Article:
Shortly after he completed his Ph.D., Hecht’s dissertation on Brazilian street children was published by Cambridge University Press, subsequently winning the Margaret Mead Prize. That volume was followed by the edited work, Minor Omissions, a reconsideration of Latin American history, society, and art through the lives of children. His ethnographic novel After Life was inspired by a decade of conversations with a homeless Brazilian youth. Hecht has also published numerous works of literary translation and short fiction, a “traveler’s companion” to South African literature and, recently, his first book of children’s literature.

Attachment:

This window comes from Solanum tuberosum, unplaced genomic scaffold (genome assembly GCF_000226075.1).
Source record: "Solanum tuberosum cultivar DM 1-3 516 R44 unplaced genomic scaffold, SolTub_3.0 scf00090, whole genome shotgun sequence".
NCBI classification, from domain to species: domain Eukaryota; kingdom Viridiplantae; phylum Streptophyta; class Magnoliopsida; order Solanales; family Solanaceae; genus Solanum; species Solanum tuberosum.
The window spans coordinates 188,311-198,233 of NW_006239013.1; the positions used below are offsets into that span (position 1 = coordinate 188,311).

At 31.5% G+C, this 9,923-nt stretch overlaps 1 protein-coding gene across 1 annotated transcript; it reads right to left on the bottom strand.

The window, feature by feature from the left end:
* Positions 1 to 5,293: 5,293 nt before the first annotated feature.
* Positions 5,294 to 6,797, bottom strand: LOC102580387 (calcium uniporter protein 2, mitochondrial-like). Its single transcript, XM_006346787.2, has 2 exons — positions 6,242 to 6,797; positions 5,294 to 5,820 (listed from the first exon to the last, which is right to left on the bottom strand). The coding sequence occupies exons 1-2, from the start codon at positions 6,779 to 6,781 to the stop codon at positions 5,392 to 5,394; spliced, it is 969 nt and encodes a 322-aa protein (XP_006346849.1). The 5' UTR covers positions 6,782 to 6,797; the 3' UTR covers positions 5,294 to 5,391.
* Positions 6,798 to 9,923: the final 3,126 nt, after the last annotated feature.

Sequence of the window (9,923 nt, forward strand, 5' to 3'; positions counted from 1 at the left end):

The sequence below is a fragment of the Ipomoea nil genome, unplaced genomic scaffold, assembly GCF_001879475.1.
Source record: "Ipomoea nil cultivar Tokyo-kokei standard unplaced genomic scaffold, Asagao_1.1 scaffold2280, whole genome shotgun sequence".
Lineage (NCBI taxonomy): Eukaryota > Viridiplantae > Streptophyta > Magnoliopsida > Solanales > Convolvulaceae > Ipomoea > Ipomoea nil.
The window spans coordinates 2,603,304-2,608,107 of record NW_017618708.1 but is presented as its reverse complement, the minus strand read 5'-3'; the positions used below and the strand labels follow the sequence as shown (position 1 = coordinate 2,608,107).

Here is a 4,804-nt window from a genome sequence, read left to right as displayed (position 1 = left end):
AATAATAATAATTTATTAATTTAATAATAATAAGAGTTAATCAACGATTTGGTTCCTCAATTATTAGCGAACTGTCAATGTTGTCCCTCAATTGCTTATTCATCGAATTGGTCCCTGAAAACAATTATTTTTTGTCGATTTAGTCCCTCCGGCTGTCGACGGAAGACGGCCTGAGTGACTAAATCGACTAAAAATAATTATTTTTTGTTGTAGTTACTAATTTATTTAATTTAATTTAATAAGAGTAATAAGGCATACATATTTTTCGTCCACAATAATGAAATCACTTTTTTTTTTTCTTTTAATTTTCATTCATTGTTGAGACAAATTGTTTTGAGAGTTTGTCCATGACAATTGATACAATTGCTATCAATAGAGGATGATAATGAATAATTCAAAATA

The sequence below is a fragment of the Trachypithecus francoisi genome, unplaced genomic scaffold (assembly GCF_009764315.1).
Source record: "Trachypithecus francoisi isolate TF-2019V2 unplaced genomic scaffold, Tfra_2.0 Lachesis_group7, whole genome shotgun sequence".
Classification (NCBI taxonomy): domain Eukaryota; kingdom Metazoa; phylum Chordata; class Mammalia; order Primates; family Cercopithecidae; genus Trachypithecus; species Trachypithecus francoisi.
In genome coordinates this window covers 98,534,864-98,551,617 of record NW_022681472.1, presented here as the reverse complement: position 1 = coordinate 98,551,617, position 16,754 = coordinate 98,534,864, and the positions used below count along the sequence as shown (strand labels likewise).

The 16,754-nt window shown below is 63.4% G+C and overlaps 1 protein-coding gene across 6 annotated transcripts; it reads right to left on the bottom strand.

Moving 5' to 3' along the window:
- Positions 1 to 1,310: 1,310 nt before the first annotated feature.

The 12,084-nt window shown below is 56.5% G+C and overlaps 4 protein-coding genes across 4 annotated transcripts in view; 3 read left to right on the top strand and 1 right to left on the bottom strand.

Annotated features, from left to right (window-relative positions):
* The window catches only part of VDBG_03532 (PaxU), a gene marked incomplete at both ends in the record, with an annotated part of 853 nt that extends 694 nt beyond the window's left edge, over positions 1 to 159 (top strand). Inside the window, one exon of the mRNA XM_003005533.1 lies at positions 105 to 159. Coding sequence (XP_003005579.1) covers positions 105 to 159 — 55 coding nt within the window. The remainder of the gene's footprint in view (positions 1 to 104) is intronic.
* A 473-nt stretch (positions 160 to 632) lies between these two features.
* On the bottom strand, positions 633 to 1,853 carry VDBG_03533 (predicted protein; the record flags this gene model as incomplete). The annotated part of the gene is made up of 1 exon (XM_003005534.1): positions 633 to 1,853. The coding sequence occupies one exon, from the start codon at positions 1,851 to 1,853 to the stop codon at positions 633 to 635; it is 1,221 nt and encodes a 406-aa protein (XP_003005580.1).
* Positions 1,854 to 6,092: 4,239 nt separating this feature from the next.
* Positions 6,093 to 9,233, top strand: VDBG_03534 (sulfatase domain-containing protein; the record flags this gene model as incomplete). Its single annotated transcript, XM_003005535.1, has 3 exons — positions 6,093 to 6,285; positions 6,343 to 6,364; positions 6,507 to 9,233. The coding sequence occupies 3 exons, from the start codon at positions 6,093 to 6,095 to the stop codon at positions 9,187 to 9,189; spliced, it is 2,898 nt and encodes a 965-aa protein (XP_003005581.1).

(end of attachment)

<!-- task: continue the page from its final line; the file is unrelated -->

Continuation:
A specialist in the anthropology of childhood, Hecht’s areas of interest include ethnographic writing, qualitative research methods, renewable energy, gender and sexuality, medical anthropology (particularly hunger, infant mortality, and psychiatry), the lived experience of inequality, and the anthropology of higher education.
His research has been supported by Harry Frank Guggenheim Foundation, the National Science Foundation, the National Endowment for the Humanities, the Simon Population Trust, the Pan American Health Organization, and the Cambridge Overseas Trust. Writing in Spanish, he won second prize in the Hucha de Oro; until recently discontinued, this was the world’s most competitive and best endowed contest for a single work of short fiction.